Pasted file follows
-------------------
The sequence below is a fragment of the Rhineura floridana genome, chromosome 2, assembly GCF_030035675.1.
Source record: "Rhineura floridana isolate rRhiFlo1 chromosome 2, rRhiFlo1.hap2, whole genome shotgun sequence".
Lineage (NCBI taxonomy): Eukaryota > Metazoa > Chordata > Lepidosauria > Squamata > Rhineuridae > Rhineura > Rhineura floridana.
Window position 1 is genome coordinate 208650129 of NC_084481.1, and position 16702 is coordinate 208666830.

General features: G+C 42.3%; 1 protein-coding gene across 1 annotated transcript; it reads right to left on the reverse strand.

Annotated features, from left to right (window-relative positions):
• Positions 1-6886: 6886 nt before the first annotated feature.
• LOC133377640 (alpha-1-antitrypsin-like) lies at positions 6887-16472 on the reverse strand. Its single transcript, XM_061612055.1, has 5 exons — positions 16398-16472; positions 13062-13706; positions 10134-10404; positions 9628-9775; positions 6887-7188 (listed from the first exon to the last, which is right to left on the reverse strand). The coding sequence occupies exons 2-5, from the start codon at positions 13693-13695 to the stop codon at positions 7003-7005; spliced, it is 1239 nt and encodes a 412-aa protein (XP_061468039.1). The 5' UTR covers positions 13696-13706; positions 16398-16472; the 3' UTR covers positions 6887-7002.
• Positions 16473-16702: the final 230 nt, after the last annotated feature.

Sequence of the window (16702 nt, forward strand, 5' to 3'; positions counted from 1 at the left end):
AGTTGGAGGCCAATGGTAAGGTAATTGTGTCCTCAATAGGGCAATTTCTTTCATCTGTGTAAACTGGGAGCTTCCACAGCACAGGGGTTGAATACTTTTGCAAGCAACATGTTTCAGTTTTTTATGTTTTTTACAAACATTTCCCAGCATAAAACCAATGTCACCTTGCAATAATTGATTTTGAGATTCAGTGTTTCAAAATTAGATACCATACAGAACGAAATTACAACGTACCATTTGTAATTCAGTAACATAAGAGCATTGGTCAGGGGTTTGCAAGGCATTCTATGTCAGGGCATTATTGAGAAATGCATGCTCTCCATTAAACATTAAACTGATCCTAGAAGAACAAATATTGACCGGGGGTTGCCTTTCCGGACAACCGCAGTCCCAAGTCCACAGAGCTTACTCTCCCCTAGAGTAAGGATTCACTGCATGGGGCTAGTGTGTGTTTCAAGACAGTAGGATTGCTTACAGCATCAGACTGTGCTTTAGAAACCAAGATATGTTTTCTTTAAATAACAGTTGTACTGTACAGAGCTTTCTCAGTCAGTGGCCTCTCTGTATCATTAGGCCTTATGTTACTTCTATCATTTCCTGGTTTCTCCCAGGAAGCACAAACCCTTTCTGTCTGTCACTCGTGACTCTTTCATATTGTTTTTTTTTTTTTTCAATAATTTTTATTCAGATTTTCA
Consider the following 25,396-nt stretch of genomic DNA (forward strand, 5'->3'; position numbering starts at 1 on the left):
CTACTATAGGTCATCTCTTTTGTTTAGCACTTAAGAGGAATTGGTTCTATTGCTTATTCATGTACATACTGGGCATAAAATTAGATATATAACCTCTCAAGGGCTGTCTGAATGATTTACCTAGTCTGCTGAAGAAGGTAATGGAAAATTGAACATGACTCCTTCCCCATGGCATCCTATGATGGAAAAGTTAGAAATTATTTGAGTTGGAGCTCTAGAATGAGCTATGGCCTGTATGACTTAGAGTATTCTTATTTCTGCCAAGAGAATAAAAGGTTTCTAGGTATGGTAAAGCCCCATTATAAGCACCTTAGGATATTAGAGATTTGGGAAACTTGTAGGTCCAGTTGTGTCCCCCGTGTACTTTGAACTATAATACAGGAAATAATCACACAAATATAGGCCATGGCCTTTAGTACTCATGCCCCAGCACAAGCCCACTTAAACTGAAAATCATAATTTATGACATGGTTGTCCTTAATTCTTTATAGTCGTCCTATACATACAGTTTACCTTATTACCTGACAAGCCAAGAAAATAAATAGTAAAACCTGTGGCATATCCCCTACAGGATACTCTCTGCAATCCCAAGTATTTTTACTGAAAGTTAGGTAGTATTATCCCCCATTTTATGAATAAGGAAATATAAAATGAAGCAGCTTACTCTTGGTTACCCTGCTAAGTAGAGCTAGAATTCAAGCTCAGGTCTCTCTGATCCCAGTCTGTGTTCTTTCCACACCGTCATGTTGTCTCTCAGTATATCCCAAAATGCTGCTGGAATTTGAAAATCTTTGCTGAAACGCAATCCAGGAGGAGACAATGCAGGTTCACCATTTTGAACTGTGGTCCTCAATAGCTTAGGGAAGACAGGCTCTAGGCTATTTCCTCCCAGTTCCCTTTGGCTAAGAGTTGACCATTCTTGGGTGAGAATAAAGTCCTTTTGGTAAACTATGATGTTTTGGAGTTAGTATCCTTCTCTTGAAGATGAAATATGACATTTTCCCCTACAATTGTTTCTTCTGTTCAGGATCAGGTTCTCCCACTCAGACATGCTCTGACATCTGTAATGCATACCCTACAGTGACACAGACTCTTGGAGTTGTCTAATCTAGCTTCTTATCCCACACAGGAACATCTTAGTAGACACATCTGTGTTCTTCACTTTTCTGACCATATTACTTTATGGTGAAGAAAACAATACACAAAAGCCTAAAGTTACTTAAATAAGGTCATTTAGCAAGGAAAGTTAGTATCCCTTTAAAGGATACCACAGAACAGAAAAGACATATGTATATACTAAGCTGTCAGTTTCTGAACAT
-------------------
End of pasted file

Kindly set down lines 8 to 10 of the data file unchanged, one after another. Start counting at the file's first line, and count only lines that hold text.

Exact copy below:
• LOC133377640 (alpha-1-antitrypsin-like) lies at positions 6887-16472 on the reverse strand. Its single transcript, XM_061612055.1, has 5 exons — positions 16398-16472; positions 13062-13706; positions 10134-10404; positions 9628-9775; positions 6887-7188 (listed from the first exon to the last, which is right to left on the reverse strand). The coding sequence occupies exons 2-5, from the start codon at positions 13693-13695 to the stop codon at positions 7003-7005; spliced, it is 1239 nt and encodes a 412-aa protein (XP_061468039.1). The 5' UTR covers positions 13696-13706; positions 16398-16472; the 3' UTR covers positions 6887-7002.
• Positions 16473-16702: the final 230 nt, after the last annotated feature.

Sequence of the window (16702 nt, forward strand, 5' to 3'; positions counted from 1 at the left end):